Tolkien’s “The Hobbit” compared to Homer’s “The Odyssey”
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The Odyssey is an epic poem written by Homer and passed down the centuries by the oral tradition. The Hobbit is a fantasy novel authored by J.R.R. Tolkien introducing the world-renowned Lord of the Rings series. At first glance, the similarities might seem vague, but the veil opens when examined closely. There are many similarities between The Odyssey and The Hobbit.
The basis of The Odyssey and The Hobbit is the heroic journey. The Odyssey is told in the tradition of an epic journey while The Hobbit is told as a fantastic journey. The journeys themselves have many similarities. One similarity in particular is the impediments of the journey. The impediments of both journeys have monsters they have to defeat, people they must trick, and the environment they must tame. The main impediment of the journey in The Odyssey is the sea. Because they do not travel through water (except for a short barrel ride) in The Hobbit, the land is the main impediment. The rolling seas and high storms Odysseus faced are similar to the lofty mountains and dark forests Bilbo faced. Neither character could control their situation, but gods did not force the situation upon Bilbo. Another close similarity between The Hobbit and The Odyssey is the use of wine as a sedative.
Wine might not seem to belong in an essay comparing two journeys, however, wine plays an integral part in the journeys of the two books. Most importantly, wine helps the heroes escape from their captors. An example can be found in Book 9 of The Odyssey. Polyphemus traps Odysseus and his crew in a cave and is about to devour them. However, Odysseus lulls Polyphemus to sleep using wine and blinds him. He then escapes by hiding under his bushy rams (888-942). There is a similar allusion in The Hobbit: Bilbo uses strong liquor to lull the prison guards to sleep. While they are asleep, he frees his friends and they steal away in barrels. In both cases, wine was used as a sedative, which enabled them to continue their journey. Another example is the way they escape from the creatures they drug with the wine. Odysseus and Bilbo both show trickery by using a Trojan horse plot. Odysseus’s hides under a ram while Bilbo and his friend’s hide in barrels, both escape under the noses of their captors.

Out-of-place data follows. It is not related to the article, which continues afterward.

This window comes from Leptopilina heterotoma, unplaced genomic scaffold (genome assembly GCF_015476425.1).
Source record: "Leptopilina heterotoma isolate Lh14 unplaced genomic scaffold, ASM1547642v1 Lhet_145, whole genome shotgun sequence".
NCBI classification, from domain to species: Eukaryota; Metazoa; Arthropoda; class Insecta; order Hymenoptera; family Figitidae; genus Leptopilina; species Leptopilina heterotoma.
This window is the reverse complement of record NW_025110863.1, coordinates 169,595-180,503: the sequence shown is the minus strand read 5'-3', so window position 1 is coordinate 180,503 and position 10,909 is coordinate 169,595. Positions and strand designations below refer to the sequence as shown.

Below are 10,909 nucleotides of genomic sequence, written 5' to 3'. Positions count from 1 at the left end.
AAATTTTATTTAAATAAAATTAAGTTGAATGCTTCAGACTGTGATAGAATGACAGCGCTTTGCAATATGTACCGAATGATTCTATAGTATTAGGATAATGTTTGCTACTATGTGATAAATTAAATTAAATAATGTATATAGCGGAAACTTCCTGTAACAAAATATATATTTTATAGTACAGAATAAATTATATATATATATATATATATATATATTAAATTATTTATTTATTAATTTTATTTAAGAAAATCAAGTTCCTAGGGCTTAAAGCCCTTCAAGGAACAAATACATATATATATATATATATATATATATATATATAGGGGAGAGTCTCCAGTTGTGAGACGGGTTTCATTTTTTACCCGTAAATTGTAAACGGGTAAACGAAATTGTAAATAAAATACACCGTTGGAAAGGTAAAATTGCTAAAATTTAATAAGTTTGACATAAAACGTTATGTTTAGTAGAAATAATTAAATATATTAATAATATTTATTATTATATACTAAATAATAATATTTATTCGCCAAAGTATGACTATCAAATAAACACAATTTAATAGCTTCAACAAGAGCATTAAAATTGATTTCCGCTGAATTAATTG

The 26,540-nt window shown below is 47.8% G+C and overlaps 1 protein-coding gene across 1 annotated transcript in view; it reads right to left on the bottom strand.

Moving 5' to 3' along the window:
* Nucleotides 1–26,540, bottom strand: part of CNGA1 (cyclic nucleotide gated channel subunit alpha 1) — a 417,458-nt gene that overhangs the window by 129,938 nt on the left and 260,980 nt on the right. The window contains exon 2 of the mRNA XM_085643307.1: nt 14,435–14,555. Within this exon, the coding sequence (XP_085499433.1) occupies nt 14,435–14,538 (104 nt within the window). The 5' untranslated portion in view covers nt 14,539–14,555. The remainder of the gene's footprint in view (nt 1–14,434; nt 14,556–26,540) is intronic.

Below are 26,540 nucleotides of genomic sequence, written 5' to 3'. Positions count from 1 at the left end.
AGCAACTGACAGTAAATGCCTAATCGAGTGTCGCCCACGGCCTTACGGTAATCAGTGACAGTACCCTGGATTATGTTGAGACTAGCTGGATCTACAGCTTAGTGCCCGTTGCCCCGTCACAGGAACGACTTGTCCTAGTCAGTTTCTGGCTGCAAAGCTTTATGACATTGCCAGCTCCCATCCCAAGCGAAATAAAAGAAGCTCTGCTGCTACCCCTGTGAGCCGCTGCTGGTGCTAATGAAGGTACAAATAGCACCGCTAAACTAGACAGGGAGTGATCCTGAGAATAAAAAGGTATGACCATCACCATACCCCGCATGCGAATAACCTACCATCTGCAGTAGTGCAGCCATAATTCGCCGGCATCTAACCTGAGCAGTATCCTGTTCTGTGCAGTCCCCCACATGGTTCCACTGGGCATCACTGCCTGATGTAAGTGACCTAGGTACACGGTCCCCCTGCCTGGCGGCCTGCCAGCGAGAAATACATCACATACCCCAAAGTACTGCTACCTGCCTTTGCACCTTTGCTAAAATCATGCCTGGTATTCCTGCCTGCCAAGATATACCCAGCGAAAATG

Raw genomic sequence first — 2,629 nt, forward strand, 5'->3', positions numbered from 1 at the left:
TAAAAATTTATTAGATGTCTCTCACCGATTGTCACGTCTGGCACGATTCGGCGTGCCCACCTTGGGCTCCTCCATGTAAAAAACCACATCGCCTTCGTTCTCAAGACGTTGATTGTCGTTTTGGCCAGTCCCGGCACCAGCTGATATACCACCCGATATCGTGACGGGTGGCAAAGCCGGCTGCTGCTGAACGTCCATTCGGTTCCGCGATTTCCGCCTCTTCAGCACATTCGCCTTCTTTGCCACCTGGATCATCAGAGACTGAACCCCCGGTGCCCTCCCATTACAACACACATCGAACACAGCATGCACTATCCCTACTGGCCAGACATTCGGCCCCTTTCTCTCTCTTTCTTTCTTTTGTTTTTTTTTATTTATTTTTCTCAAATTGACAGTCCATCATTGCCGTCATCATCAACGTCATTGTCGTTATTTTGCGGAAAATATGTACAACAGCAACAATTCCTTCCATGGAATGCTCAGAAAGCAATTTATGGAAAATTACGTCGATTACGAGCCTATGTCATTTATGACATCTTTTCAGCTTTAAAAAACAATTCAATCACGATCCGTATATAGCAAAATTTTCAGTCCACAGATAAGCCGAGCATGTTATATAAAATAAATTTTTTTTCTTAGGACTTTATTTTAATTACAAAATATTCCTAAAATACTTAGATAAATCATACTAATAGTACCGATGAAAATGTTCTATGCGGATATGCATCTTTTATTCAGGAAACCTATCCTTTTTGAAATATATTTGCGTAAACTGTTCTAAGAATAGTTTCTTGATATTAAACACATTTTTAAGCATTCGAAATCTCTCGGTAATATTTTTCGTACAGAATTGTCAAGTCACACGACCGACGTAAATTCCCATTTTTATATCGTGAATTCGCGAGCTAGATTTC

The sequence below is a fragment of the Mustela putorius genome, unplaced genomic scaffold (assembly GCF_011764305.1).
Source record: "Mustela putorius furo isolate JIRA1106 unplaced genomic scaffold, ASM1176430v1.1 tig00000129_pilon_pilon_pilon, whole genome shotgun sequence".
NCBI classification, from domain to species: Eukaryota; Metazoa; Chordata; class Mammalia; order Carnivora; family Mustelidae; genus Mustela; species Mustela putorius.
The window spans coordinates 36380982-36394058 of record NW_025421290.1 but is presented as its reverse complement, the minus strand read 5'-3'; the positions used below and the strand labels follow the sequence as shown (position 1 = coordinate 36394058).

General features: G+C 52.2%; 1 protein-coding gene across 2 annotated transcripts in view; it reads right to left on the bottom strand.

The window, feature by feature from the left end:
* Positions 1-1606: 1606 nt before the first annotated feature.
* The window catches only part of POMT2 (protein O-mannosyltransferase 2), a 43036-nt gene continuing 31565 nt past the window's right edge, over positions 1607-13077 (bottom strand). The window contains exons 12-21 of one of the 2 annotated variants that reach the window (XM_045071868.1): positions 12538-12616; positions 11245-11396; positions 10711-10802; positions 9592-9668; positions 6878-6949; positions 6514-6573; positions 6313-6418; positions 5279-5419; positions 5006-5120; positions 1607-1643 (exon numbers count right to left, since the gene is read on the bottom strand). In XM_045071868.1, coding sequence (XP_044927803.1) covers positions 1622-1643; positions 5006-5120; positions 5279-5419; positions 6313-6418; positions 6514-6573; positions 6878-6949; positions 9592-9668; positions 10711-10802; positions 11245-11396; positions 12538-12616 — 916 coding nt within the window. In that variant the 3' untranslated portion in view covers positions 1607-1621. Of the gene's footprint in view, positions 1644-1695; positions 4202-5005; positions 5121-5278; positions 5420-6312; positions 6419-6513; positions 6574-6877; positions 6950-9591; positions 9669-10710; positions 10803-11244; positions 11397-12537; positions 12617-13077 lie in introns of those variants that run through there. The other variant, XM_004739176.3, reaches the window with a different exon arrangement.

Although there are people and creatures that impede their journey, there are also people and creatures that help Odysseus and Bilbo. The similar helpers are Athena and Gandalf. Both Athena and Gandalf refuse to use their powers to interfere directly with the person they protect (Odysseus and Bilbo respectively). Athena could very easily have gotten Odysseus home, but she chooses to let Odysseus mature on his own with a little of her help. Evidence for this comes when Athena disguised as Mentor says to Telemachus, “What strange talk you permit yourself, Telemachus. A god could save the man [Odysseus] by simply wishing it¾ from the farthest shore in the world” (211-213). Gandalf is very similar to Athena in this manner. He does not directly interfere with the lives of those without magical powers. In Chapter 2 an excellent example is given, trolls catch Bilbo and his friends and threaten to eat them, this threat leaves Gandalf no choice but to free them. Instead of killing the trolls outright, he frees them by deceit. By tricking the trolls into an argument, Gandalf manages to have them turned to stone by the sun (trolls cannot be touched by the rays of sunlight or they are turned to stone). Gandalf did not directly kill the trolls; instead, he delayed them so they did not realize dawn was upon them.
The actions of the two heroes are quite alike. However, one must not oversee the qualities of the heroes themselves. Bilbo is very similar to Odysseus. The easiest to discern is that both use trickery to achieve their goal. Odysseus proves to be a wily fellow when he returns home but conceals his appearance and name. Had he revealed his appearance and name, the suitors who were well armed would have quickly killed him. Instead, he waits and draws the suitors to an enclosed room with no weapons; there he kills them all and reclaims his kingdom. Bilbo shows many of Odysseus’s qualities. Instead of rushing headlong into the Smaug’s (the dragon that is guarding the treasure hoard, a dangerous and cruel dragon) lair, he teases and tantalizes Smaug. This causes Smaug to rush out into the town where is killed by Bard.
These two classics provide the basic structure of the Journey. The similarities between the books are uncanny even though one is an epic journey and the other a fantastic journey. The Odyssey and The Hobbit are one of the greatest classics of Western literature and are quite alike with many similarities.